Using the wage information from the Bureau of Labor and Statistics (BLS) for a Compensation and Benefits Manager (Code 11-3141), the Departments estimate that the cost of reviewing this rule is $127.74 per hour, including overhead and fringe benefits.[22] Start Printed Page 42794Assuming an average reading speed, the Departments estimate that it would take approximately 0.5 hour for the staff to review and interpret these proposed rules, if finalized; therefore, the Departments estimate that the cost of reviewing and interpreting these proposed rules, if finalized, for each grandfathered group health plan coverage sponsor and issuer is approximately $63.87. Thus, the Departments estimate that the overall cost for the estimated 546,234 grandfathered group health plan coverage sponsors and issuers would be $34,887,965.58 ($63.87 *546,234 total number of estimated grandfathered plan sponsors and issuers).[23]

D. Regulatory Alternatives Considered

In developing the policies contained in these proposed rules, the Departments considered alternatives to the presented proposals. In the following paragraphs, the Departments discuss the key regulatory alternatives considered.

The Departments considered whether to modify each of the six types of changes, measured from March 23, 2010, that cause a group health plan or health insurance coverage to cease to be grandfathered. To provide more flexibility regarding changes to fixed cost-sharing requirements, the Departments considered revising the definition of maximum percentage increase to increase the allowed percentage points that are added to medical inflation. However, the Departments are of the view that the proposed policy allows for the desired flexibility, while better reflecting underlying costs for grandfathered group health plans and group health insurance coverage. The Departments acknowledge that the premium adjustment percentage, which the Departments propose to incorporate into the definition of “maximum percentage increase,” reflects the changes in premiums in both the individual and group market, and that individual market premiums have increased faster than premiums in the group market. Due to the comparative sizes of the individual and group markets, however, the historically faster growth in the individual market has had a minimal impact on the premium adjustment percentage index. Therefore, the Departments believe that the premium adjustment percentage is an appropriate measure to incorporate into the definition of “maximum percentage increase.”

Another option the Departments considered was allowing a decrease in contribution rates by an employer or employee organization without triggering a loss of grandfather status. Under the 2015 final rules, an employer or employee organization cannot decrease contribution rates based on cost of coverage toward the cost of any tier of coverage for any class of similarly situated individuals by more than five percentage points below the contribution rate for the coverage period that included March 23, 2010 without losing grandfather status. The Departments considered permitting group health plans and health insurance coverage with grandfather status to decrease the contribution rates by more than five percentage points. This would increase employer flexibility, but the Departments were concerned that a decrease in the contribution rate could change the plan or coverage to such an extent that the plan or coverage could not reasonably be described as being the same plan or coverage that was offered on March 23, 2010. As a result, this option was not included in the proposed rules.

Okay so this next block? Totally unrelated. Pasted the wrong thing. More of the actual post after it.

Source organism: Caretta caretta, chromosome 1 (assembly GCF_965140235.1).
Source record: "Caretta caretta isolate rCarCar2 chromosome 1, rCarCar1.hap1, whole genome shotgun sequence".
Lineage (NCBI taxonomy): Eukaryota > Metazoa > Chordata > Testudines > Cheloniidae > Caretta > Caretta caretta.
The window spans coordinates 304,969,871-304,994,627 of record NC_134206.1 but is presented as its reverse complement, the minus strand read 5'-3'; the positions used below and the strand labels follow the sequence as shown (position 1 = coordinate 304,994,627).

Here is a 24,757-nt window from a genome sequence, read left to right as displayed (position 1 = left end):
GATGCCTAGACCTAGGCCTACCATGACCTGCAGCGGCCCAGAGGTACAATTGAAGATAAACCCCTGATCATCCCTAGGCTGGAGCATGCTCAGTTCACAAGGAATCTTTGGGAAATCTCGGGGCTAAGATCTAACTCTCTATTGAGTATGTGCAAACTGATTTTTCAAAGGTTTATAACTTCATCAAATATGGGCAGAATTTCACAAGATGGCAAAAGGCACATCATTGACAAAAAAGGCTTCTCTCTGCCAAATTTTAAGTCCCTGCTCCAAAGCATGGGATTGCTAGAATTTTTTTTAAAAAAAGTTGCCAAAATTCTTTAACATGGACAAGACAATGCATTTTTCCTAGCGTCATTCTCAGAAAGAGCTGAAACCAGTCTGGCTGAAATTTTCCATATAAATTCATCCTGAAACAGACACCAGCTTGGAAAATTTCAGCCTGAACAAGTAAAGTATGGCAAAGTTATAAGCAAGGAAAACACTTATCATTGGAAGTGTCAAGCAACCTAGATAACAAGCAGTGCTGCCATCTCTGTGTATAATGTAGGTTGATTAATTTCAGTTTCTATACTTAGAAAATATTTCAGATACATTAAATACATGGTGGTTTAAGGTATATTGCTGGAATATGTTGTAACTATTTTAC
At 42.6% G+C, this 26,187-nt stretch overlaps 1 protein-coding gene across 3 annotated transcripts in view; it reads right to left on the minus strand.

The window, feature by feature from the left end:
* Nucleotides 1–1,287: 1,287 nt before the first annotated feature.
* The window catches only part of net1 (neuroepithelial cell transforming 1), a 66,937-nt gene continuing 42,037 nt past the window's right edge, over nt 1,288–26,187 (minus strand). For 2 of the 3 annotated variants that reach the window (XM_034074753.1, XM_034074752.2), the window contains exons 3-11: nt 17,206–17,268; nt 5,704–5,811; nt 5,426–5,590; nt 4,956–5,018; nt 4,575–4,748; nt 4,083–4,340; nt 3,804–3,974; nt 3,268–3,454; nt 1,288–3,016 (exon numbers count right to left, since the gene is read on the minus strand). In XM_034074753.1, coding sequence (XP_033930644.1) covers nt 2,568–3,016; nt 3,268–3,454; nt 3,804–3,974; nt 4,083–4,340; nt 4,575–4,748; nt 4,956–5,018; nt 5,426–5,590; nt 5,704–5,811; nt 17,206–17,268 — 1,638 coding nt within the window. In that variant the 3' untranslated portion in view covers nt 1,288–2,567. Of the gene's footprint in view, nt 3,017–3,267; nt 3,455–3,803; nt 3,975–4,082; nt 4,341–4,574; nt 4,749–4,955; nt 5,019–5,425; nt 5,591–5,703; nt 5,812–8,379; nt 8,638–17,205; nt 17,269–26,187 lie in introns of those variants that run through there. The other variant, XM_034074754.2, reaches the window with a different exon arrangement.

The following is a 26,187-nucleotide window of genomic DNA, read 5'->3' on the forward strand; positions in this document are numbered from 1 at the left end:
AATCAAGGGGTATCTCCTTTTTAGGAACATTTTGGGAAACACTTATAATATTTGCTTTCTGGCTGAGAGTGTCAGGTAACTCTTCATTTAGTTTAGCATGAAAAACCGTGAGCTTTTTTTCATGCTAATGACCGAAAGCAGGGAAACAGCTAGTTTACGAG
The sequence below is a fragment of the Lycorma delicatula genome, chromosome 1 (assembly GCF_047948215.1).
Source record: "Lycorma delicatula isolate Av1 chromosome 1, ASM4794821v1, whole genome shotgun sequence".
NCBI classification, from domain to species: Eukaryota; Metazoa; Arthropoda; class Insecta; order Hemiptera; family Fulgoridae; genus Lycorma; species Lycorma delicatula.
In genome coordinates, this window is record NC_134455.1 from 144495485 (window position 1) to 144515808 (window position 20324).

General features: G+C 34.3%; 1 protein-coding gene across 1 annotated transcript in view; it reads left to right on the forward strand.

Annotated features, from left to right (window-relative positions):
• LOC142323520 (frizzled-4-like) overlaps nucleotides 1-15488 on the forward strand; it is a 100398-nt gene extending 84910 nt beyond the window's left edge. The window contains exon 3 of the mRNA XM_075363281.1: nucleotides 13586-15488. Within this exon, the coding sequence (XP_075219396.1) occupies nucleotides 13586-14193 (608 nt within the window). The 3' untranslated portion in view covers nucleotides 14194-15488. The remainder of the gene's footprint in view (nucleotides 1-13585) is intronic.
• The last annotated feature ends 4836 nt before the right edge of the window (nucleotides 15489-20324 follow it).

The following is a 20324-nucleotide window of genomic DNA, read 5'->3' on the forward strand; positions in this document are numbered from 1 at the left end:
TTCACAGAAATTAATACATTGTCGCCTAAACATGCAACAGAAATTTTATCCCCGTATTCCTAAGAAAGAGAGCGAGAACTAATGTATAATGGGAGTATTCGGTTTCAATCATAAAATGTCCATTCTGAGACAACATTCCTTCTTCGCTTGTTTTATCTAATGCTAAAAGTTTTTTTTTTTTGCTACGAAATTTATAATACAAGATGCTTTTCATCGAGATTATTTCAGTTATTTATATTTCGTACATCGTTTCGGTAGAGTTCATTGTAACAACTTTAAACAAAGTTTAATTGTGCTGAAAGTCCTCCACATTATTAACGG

Another option the Departments considered was allowing a change to annual dollar limits for a group health plan or health insurance coverage without triggering a loss of grandfather status. Under the 2015 final rules, a group health plan or group health insurance coverage that did not have an annual dollar limit on March 23, 2010, may not establish an annual dollar limit for any individual, whether provided in-network or out-of-network, without relinquishing grandfather status. If the plan or coverage had an annual dollar limit on March 23, 2010, it may not decrease the limit. Although for plan years beginning on or after January 1, 2014, group health plans and health insurance issuers generally may no longer impose annual or lifetime dollar limits on essential health benefits, permitting changes to annual dollar limits on benefits that are not essential health benefits may still represent a significant change to participants and beneficiaries who need the benefits on which a limit is applied. Therefore, this option was not included in the proposed rules.

The Departments considered options to offset cost-sharing requirement changes by allowing sponsors of group health plans and issuers of group health insurance coverage to increase different types of cost-sharing requirements as long as any increase is offset by lowering another cost-sharing requirement to preserve the plan's actuarial value. As discussed in previous rulemaking, however, an actuarial equivalency standard would allow a plan or coverage to make fundamental changes to the benefit design, potentially conflicting with the goal of allowing participants and beneficiaries to retain health plans they like, and still retain grandfather status.[24] There would also be significant complexity involved in defining and determining actuarial value for these purposes, as well as significant burdens associated with administering and ensuring compliance with such rules. Therefore, the Departments did not include this option in the proposed rules.